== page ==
5 Tips to Recession Proof Sports Betting


March Madness is almost here (think office pools), and fantasy baseball drafts (think league entry fees) are not far behind.

In a recession, can you afford to be the same sports fan you were? Fantasy sports are a $1.5 billion dollar industry. Sports betting, which includes office pools, is also big money.

Though more than 50% of all games are played for low or no stakes, more sophisticated fantasy leagues with entry fees of $1,000 or more, and awards of up to $300,000, can generate as much as $2 million in revenue, according to Jeff Thomas, president of the Fantasy Sports Trade Association.

But in a year when people are looking to make budget cuts, is fantasy sports or sports betting on your list?

Probably not.

Dustin Ashby, a partner at Missouri-based GridIron Fantasy Sports, which owns and operates the World Championship of Fantasy Sports, says that while he expects fewer people to travel to Las Vegas to take part in the company’s September 2009 live draft event, online participation has been strong enough for him to raise entry fees. Kevin Bonnet, president of Fantasy Day Sports of Costa Mesa, Calif., is also bullish on fantasy sports. 

“I’m sure that we’re being affected by the recession, but we’re still growing at a rate of three times to five times our size year over year,” says Bonnet. “Maybe we’d be at six times that if it weren’t for the economy.”

But not everyone agrees.

“Last year, we had 10 people in our fantasy baseball league, and only four are willing to do it this year,” says Scott Henkus, a baseball and football fantasy player from Westfield, N.J. “These days, feeding your kids is more important than who is on second base this week.”

How Can You Wager in the Recession?
Are you interested in filling in a March Madness bracket or getting ready to draft a fantasy baseball team? Even if you have less to spend, you can still keep your hobby going.

Here are some tips for staying in the game without your better half throwing a technical.

Set a budget. We are not just talking about money (although you should set a money limit each season for sure), but also the time you spend checking stats and making deals. If you are spending more time on Yahoo’s (Stock Quote: YHOO) fantasy page than you are helping around the house on Sunday, that is not a good look. Neither is spending the rent money. “It’s easier for someone to absorb a $1 to $5 bet than a $1,000 bet if they’ve lost their job,” says Bonnet.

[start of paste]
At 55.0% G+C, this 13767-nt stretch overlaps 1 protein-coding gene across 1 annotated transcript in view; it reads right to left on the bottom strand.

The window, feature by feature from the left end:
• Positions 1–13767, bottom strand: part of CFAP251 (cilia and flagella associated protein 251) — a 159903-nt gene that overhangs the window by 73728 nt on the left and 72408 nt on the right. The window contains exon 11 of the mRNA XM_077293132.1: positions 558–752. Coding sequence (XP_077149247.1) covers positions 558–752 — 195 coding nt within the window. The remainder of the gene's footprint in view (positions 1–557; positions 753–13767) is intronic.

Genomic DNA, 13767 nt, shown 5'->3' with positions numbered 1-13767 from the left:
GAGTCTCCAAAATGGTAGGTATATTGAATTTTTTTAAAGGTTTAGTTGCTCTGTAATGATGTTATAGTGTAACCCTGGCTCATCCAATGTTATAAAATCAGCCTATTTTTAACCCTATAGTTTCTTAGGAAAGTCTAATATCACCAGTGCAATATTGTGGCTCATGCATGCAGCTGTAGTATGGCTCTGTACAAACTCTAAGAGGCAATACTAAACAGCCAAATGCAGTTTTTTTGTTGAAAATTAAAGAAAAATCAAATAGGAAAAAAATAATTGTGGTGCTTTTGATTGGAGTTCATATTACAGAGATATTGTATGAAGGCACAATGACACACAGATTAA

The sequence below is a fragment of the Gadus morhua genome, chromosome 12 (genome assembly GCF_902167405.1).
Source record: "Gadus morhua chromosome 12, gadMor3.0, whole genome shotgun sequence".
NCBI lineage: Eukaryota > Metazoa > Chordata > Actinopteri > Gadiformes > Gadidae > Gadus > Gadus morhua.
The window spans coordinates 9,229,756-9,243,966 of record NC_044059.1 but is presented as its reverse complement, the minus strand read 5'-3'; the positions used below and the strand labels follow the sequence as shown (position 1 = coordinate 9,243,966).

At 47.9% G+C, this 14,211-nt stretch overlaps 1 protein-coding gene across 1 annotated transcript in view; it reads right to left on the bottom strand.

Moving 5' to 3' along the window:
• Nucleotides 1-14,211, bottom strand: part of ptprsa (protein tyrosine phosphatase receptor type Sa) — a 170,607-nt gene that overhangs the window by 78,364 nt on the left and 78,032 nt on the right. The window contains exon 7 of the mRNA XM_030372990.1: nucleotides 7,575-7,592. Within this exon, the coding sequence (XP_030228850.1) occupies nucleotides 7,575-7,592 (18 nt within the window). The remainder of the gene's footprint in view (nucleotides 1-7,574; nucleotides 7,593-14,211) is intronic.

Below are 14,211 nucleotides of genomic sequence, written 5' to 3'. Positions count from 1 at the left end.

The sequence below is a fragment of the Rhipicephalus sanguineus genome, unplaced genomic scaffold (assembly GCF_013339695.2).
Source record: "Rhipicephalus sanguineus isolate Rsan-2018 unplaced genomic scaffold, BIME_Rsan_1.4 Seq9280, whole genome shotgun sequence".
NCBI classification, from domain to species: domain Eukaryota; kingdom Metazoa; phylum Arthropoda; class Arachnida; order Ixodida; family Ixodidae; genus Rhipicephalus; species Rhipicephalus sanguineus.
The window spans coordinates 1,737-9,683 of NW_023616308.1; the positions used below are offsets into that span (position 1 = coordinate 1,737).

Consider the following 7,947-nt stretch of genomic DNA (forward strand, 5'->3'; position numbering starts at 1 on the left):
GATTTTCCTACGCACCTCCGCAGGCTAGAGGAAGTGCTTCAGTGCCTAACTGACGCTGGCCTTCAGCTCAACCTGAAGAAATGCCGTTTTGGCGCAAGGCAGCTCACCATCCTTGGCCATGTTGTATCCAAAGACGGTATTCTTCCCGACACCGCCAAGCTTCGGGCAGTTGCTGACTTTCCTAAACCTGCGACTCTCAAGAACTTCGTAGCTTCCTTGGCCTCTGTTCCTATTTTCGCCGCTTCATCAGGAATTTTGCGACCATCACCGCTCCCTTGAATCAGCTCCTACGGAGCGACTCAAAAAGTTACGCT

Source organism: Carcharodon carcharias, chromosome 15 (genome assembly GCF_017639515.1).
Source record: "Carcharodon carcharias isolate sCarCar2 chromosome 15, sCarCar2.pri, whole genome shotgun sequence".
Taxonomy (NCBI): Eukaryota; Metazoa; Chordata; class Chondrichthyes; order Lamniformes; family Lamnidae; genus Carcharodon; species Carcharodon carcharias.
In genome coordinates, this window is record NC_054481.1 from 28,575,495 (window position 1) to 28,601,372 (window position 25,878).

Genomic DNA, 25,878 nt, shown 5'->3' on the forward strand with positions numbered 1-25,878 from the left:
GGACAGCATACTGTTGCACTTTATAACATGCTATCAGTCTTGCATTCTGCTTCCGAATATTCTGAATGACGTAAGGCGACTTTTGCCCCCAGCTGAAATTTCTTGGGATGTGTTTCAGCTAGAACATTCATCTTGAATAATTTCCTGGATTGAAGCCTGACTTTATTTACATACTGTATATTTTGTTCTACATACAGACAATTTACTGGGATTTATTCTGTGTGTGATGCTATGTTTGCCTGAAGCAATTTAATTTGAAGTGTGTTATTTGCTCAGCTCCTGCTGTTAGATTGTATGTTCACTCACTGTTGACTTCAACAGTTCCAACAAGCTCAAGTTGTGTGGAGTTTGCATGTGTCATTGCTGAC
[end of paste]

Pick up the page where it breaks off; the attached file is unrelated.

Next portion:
Sports fan, know thyself. Not all leagues are created equal and not all betters and fantasy managers are at the same level in terms of commitment and acumen. Get to know your fellow fantasy fans. You don't want to be the one asking why pitchers in the American League do not have batting averages. (It also increases your chances of winning if you are competing against similar level fans.)

Keep it legal. Betting on sports books is still illegal in every state except Nevada, but section 5363 of the Unlawful Internet Gambling Enforcement Act of 2006 does permit individuals to make bets or wagers as long as they don’t use a check or credit card to do it. You can put the big bucks on the line, but you should be paying in cash. (Also, respect the rules of your league. Cheating is never cool. Just ask A-Rod.)

Pay your taxes. If you are fan enough (or lucky enough) to win your March Madness pool, keep in mind those winnings are not tax-exempt. You’ll have to file a 1099 form for any income over $600. Some experts say it's advisable to report any winnings, no matter how small. 

However, if you itemize, you can deduct expenses incurred from gambling. (So if you enter an online fantasy sports league, then you could deduct the entry fee from your winnings.)

Enjoy your windfall. Being a fan is all about fun. If you do win some cash, it's OK to make a small splurge to reward yourself. (Though saving the money can mean a bigger splurge later.)

“Sports is the biggest part of these people’s lives,” says Ken Slight, who has seen the number of users on his site, BasketballMonster.com, almost double this year. “Maybe it is a luxury, but hardcore fans are always going to come back.”


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